No, not really.
Function callback is passing the address (or some other identifier) of a function to another function so that it can call back for some reason.
The classic example is the C standard library
qsort function. You pass in a pointer to the array (and its sizes), along with a comparison function. The
qsort function then uses that comparison function (the callback) to decide which of any two elements in the list is greater so that it can arrange them in order.
IPC, on the other hand, is a means for processes to communicate with each other, such as shared memory, pipes, semaphores and so on.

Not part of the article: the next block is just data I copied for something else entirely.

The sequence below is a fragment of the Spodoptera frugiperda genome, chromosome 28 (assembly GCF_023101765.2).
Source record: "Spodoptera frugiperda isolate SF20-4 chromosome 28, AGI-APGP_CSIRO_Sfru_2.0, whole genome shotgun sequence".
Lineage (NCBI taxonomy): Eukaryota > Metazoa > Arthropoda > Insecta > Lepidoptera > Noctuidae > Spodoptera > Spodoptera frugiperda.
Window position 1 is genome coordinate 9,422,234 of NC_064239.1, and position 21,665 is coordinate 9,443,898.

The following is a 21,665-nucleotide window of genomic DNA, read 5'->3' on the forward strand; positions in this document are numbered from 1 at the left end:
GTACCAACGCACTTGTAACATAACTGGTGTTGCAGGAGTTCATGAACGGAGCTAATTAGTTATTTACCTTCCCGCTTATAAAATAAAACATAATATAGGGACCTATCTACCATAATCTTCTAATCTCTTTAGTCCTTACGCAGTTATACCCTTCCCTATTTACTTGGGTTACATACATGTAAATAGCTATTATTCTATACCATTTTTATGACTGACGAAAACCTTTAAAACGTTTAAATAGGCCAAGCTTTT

Some IPC mechanisms may use callbacks but it's by no means necessary. For example, sockets don't use callbacks, they simply allow a user to call
Similarly with shared memory, you attach to the memory blocks and simply access them much the same as "regular" memory, it's just that the effects are felt across all processes attached to that memory.
One that does sort of use callbacks is ONC RPC (or Sun RPC). It runs a server which awaits client calls over the network and passes them to a pre-configured client function. More detail can be found here.
But, even then, I'd be hesitant to call it a callback since it's really configured at compile-time. "Proper" callbacks tend to be done at run-time.